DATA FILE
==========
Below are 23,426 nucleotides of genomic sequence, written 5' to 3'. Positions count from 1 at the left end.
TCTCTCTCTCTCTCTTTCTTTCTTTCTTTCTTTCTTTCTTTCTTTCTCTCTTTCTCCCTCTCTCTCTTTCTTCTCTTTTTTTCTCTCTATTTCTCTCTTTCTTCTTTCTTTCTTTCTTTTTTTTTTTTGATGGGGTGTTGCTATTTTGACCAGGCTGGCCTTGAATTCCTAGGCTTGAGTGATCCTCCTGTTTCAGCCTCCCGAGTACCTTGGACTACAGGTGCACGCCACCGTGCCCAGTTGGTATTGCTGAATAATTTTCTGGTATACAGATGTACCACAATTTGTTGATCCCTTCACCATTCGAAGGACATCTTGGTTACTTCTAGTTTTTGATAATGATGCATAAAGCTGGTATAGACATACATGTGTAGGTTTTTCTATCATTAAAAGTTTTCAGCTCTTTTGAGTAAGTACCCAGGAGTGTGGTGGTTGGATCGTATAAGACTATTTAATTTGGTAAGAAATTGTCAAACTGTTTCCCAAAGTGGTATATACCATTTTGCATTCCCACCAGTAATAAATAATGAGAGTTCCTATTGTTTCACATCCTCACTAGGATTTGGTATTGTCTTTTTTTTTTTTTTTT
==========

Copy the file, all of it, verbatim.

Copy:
Below are 23,426 nucleotides of genomic sequence, written 5' to 3'. Positions count from 1 at the left end.
TCTCTCTCTCTCTCTTTCTTTCTTTCTTTCTTTCTTTCTTTCTTTCTCTCTTTCTCCCTCTCTCTCTTTCTTCTCTTTTTTTCTCTCTATTTCTCTCTTTCTTCTTTCTTTCTTTCTTTTTTTTTTTTGATGGGGTGTTGCTATTTTGACCAGGCTGGCCTTGAATTCCTAGGCTTGAGTGATCCTCCTGTTTCAGCCTCCCGAGTACCTTGGACTACAGGTGCACGCCACCGTGCCCAGTTGGTATTGCTGAATAATTTTCTGGTATACAGATGTACCACAATTTGTTGATCCCTTCACCATTCGAAGGACATCTTGGTTACTTCTAGTTTTTGATAATGATGCATAAAGCTGGTATAGACATACATGTGTAGGTTTTTCTATCATTAAAAGTTTTCAGCTCTTTTGAGTAAGTACCCAGGAGTGTGGTGGTTGGATCGTATAAGACTATTTAATTTGGTAAGAAATTGTCAAACTGTTTCCCAAAGTGGTATATACCATTTTGCATTCCCACCAGTAATAAATAATGAGAGTTCCTATTGTTTCACATCCTCACTAGGATTTGGTATTGTCTTTTTTTTTTTTTTTT